The key finding is that across a wide range of outcomes, covering the key objectives of the Troubled Families Programme – employment, benefit receipt, school attendance, safeguarding and child welfare – we were unable to find consistent evidence that the programme had any significant or systematic impact.  The vast majority of impact estimates were statistically insignificant, with a very small number of positive or negative results.  These results are consistent with those found by the separate and independent impact analysis using survey data, also published today, which also found no significant or systemic impact on outcomes related to employment, job seeking, school attendance, or anti-social behaviour.

In other words, as far as we can tell from extensive and voluminous analysis of tens of thousands of individual records, using data from local authorities, DWP, HMRC, the Department for Education, and the Police National Computer, the Troubled Families Programme had no impact on the key outcomes it was supposed to improve at all. It didn’t make people more (or less) likely to come off benefits .To get jobs. To commit fewer crimes. And so on. And, just to rub it in, these findings were confirmed by an entirely separate evaluation, conducted by another research organisation, which used a different data set and a different methodology to come up with essentially the same answer – no measurable impact on any of the key outcomes.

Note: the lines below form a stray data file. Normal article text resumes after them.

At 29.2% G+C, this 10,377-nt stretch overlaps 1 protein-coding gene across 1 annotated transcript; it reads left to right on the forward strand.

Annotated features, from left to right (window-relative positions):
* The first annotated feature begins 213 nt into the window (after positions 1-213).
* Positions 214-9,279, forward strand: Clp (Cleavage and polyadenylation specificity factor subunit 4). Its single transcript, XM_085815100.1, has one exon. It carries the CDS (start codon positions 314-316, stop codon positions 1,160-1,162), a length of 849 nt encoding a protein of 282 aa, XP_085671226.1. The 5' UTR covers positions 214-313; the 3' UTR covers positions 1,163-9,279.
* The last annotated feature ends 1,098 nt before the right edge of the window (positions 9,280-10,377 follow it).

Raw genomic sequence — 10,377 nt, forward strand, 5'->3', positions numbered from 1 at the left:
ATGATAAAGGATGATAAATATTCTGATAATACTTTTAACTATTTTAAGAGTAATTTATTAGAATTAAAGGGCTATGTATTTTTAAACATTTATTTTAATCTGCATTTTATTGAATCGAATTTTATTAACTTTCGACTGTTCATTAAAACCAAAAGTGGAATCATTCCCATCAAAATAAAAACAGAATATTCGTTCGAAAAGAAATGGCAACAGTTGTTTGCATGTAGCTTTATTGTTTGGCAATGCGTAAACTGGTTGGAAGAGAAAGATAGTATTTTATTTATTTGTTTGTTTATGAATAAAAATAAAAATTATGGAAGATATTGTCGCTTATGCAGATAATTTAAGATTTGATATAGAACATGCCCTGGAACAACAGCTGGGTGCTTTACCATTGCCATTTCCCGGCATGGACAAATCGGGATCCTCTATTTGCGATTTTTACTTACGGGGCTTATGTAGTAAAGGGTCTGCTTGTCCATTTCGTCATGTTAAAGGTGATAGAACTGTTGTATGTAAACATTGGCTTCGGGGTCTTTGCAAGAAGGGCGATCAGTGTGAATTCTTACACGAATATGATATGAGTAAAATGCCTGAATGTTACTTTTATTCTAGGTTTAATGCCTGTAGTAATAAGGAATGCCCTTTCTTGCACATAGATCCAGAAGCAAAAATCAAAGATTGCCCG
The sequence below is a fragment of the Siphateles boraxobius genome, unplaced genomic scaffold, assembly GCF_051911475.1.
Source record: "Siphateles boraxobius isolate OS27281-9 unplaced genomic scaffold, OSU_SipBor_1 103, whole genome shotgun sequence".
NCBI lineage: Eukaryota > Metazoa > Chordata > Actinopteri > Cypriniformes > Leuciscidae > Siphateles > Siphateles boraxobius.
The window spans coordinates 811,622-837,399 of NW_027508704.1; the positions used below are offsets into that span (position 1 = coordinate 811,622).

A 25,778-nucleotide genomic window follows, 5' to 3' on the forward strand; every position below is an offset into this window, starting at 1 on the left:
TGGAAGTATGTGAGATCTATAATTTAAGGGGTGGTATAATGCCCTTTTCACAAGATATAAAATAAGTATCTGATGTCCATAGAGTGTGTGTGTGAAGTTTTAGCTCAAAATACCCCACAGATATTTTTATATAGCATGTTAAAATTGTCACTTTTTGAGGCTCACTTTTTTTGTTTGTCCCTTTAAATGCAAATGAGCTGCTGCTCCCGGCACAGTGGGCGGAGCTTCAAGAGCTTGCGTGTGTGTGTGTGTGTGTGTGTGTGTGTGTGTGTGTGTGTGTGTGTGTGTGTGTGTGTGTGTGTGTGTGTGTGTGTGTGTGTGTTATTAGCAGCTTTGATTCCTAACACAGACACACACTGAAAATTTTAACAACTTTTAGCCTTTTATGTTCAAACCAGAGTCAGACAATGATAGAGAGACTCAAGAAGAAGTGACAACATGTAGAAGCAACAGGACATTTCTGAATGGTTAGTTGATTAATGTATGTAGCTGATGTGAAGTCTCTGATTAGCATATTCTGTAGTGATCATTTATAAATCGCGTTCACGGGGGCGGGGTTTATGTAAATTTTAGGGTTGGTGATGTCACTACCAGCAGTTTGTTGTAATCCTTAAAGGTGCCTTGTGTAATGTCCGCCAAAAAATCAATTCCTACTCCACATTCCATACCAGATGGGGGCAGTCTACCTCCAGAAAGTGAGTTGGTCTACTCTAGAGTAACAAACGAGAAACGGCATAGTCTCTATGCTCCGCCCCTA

But the key point here – and the indictment of politicians and civil servants – is not that the TFP didn’t achieve what it set out to do.  That’s unfortunate, of course. But successful policymaking requires experimentation and risk-taking – and by definition, sometimes that results in failure. If new programmes never failed to deliver the promised results, that would show government was not taking enough risks. That is should not be the issue. Indeed, many social policy experts thought that the basic principles underlying the programme made a lot of sense.   The point is that it was the government’s deliberate misrepresentation of the data and statistics that led to badly formulated targets, which in turn translated into a funding model that could have been designed to waste money. Bad stats meant bad policy.